Update 14 July 2020: for the week ending July 11th, there were 5,085 new deaths, and 419,876 new cases, as weekly totals. Compare this to the week ending April 18th, almost 3 months earlier, with 18,437 new deaths and 205,913 new cases, also as weekly totals. Weekly deaths are down by more than two-thirds, while at the same time weekly new cases have more than doubled.


When a person is infected with the SARS-CoV-2 virus (the Coronavirus), it takes an average of 5.1 days before they show symptoms and therefore know to seek treatment at a hospital [1]. Then, in cases where death does occur, the length of time from infection to death in most cases is 20 days or less [2]. So the time from symptoms to death, if the patient does die, is usually 15 days or less. This information is useful because it tells us that, after an increase in new reported cases, we can expect an increase in deaths within about two weeks.

I say “two weeks” rather than 15 days because the timing is approximate, but also because when the case rate is flat, there will nevertheless be increases and decreases in daily cases due to a day-of-the-week phenomenon. In the United States, from mid-March when the case and death rates reached substantial daily numbers, Sunday and Monday have always been lows for the week, whereas the highs for the week have typically been Friday and Saturday, with occasional one-day highs anywhere from Tuesday all the way through to Saturday. Comparing the total new cases for Friday plus Saturday divided by the total new cases for Sunday plus Monday always gives us over 100%. This means that Friday and Saturday have more new cases reported than Sunday and Monday, even when the number of weekly cases is on the rise, on the decline, or flat.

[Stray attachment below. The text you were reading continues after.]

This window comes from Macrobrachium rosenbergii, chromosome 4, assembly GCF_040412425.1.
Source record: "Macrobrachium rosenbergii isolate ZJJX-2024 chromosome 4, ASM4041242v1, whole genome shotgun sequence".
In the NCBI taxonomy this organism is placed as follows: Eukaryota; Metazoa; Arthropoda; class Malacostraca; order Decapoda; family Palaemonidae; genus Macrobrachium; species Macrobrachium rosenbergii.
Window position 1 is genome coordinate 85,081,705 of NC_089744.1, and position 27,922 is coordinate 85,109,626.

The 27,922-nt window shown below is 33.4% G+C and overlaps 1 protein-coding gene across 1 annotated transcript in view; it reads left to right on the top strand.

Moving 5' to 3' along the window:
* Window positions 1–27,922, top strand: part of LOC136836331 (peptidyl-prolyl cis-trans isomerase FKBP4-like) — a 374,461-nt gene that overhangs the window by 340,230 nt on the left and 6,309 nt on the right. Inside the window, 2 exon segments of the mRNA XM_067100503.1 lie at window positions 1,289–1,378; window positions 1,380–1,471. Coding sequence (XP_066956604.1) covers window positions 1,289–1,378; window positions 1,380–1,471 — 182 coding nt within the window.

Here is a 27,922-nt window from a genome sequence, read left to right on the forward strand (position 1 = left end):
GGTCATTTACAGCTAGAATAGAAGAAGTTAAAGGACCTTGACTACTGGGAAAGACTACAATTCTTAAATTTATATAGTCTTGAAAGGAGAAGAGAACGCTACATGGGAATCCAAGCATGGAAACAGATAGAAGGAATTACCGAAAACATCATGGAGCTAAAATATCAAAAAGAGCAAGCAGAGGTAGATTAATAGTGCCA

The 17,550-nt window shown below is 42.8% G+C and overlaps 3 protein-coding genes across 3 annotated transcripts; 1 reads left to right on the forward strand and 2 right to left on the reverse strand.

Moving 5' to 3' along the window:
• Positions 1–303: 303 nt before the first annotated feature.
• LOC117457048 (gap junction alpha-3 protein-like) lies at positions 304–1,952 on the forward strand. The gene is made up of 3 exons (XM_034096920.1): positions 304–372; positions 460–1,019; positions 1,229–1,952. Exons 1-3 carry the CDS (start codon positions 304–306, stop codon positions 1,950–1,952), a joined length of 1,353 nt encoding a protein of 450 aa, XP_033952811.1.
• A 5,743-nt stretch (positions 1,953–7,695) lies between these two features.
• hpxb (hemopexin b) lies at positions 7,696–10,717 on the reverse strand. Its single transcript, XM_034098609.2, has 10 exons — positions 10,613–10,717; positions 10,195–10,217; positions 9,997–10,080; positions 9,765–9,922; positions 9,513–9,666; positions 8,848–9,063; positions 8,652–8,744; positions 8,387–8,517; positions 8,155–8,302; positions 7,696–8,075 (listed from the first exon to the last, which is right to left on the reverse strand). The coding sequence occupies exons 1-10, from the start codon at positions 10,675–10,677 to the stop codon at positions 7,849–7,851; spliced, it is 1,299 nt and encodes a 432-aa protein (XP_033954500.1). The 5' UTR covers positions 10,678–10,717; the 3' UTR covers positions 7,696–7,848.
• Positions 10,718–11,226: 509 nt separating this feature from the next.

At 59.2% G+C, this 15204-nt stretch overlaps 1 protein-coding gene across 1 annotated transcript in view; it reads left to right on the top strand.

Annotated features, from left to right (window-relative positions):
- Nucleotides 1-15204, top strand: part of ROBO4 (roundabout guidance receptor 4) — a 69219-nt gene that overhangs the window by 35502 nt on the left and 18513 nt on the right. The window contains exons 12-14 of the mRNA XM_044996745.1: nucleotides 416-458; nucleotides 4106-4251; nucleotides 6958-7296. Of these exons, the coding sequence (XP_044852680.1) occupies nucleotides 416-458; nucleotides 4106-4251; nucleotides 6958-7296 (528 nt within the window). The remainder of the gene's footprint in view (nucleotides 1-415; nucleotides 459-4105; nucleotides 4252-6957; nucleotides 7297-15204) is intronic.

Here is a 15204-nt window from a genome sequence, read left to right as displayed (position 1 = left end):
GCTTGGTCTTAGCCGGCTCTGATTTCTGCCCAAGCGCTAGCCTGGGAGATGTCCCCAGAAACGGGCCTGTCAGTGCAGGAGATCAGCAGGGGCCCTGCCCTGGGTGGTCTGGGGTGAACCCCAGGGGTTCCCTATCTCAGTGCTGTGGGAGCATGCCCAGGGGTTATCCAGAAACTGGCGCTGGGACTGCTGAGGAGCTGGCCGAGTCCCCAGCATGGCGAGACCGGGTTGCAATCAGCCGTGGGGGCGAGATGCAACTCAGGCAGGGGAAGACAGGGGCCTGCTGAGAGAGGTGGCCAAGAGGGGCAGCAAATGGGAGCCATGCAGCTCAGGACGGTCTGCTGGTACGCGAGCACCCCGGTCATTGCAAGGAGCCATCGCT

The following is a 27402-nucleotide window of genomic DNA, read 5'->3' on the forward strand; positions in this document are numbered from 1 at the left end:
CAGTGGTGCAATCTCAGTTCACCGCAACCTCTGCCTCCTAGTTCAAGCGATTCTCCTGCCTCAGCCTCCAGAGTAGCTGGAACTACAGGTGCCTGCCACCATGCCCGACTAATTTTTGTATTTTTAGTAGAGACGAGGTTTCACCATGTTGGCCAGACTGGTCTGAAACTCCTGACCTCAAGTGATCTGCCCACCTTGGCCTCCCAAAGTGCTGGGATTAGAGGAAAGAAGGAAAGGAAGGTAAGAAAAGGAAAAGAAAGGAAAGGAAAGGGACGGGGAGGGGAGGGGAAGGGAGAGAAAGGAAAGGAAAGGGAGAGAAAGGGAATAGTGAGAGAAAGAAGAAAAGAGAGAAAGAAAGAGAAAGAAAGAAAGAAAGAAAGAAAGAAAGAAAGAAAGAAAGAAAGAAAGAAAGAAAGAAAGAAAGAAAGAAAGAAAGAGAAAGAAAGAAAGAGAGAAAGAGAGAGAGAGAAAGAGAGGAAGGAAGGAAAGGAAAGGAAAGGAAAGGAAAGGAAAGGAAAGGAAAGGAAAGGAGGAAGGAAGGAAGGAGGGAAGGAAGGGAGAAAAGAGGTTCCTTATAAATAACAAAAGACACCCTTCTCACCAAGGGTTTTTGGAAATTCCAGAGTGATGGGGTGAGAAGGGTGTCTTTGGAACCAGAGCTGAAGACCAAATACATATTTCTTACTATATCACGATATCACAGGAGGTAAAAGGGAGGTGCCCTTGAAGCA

We can speculate the reasons for this “day of the week” effect. It may be related to whether people who have symptoms will be more or less likely to go to the hospital on particular days. It may also be that reporting on Friday and Saturday catches up with some cases that actually came in a day or two earlier, and were not reported until the end of the week. Similarly, new cases on Sunday or Monday might be delayed a day or two in reporting. But the reason for the effect is not so important. We simply want to nullify this day-of-the-week effect so it does not mislead us when examining trends in new cases and new deaths. That is why data will be analyzed in this article by weekly totals, or by same day of the week to same day of the week.

Rise in New Cases

The week ending June 13th saw a total of 153,680 new Covid cases. Two weeks later the weekly new cases total was 265,959. A week after that, the week ending July 4th, it was 339,233 new cases — more than double three weeks earlier. But new deaths has not increased proportionately. The new deaths totals for those weeks were 5,431 deaths against 153,680 cases, and then 3 weeks later 4,166 new deaths against 339,233 new cases. Good news, or not?

Let’s look at different ways to calculate the death rate. Total cases to total deaths as of June 13th was 5.49%. A week later it was 5.23%, and a week later it was 4.94%, finally, yesterday (July 4th) it was 4.51%. The death rate is falling. And that’s a cumulative total of deaths and of cases. If we look at the weekly totals of deaths and cases, those four weeks are 3.53% of cases resulted in death, 2.36% the next week, 2.32% the week ending June 27th, and finally 1.23% for the week ending July 4th.

However, those stats are misleading, due to the 15 day lag from new cases to new deaths. So what we need to compare is weekly new cases against weekly new deaths from a couple of weeks later (14 days instead of 15 days, as previously explained). Now let’s put the lag into the calculations.

Note: after publishing this article, I came across a news article considering the same type of lag phenomenon: COVID-19 Cases Are Rising, So Why Are Deaths Flatlining? There is also a graphic showing the 14 day lag (which can be a little longer due to delays in reporting deaths).

One week after June 13th, for the week ending June 20th, the new cases increased 22.6%. Two weeks later, that 22.6% increase in cases did not result in a 22.6% increase in deaths, but in a 6.4% decrease in deaths. But a bigger jump in weekly new cases occurred from June 20th to June 27th, a 41.2% increase. Two weeks later is Saturday, July 11th. If we do not see a corresponding jump in weekly new deaths by then, we are in the clear. It will mean that there has been a real drop in the death rate. From the data so far, that seems to be the case. But we have to wait until two weeks after the very recent and rather large jump in new cases.